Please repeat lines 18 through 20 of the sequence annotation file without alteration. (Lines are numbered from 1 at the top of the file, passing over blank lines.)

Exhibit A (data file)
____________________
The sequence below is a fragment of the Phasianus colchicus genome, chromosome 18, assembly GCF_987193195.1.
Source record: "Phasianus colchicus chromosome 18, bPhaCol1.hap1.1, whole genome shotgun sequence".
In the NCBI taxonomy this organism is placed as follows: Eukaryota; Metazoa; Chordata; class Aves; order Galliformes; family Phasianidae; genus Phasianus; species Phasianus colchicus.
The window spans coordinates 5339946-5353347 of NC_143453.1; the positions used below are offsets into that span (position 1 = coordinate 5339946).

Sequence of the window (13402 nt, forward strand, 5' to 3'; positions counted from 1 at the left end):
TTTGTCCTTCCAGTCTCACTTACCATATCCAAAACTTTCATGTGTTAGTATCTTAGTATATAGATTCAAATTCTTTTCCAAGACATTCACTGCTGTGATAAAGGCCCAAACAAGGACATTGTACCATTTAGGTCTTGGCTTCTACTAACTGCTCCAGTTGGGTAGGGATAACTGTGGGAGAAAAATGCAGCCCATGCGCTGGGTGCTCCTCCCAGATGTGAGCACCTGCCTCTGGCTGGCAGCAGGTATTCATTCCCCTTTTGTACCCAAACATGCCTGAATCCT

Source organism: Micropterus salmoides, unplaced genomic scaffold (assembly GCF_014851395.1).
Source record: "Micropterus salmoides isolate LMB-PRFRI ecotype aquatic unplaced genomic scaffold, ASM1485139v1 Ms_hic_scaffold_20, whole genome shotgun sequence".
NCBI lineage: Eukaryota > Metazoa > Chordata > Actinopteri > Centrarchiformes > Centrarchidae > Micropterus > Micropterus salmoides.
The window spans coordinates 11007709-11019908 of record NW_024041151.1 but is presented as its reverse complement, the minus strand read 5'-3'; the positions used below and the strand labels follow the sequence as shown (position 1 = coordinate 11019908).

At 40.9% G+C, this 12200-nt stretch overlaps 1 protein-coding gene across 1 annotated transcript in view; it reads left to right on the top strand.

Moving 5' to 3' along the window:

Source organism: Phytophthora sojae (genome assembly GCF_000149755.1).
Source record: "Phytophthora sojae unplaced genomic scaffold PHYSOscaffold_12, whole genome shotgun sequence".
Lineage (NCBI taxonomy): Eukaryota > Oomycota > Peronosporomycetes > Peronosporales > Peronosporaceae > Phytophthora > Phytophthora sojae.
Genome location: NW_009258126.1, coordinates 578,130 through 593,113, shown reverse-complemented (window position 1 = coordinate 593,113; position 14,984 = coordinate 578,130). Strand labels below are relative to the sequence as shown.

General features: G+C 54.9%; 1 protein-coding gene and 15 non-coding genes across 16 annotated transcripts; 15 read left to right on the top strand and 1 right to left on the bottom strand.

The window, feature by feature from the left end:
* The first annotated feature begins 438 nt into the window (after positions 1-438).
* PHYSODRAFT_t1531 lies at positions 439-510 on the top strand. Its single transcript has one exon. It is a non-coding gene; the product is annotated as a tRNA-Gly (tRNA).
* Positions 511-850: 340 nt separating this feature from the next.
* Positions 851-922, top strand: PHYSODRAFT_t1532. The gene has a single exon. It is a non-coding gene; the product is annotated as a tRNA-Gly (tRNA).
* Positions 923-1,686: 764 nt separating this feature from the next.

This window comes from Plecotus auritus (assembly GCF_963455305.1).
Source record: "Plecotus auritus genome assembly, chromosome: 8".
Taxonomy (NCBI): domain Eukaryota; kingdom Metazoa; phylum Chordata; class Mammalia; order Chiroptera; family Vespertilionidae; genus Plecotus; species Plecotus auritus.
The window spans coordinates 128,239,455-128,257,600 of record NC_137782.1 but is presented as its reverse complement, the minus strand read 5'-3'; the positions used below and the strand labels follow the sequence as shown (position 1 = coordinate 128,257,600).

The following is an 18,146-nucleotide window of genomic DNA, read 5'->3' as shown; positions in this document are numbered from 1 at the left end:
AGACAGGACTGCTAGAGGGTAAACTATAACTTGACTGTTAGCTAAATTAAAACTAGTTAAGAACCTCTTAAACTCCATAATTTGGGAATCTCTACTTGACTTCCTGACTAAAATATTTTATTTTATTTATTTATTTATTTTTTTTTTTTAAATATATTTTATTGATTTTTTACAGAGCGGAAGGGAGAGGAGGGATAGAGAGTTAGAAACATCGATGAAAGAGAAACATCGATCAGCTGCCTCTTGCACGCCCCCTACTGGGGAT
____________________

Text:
The window, feature by feature from the left end:
* The first annotated feature begins 438 nt into the window (after positions 1-438).
* PHYSODRAFT_t1531 lies at positions 439-510 on the top strand. Its single transcript has one exon. It is a non-coding gene; the product is annotated as a tRNA-Gly (tRNA).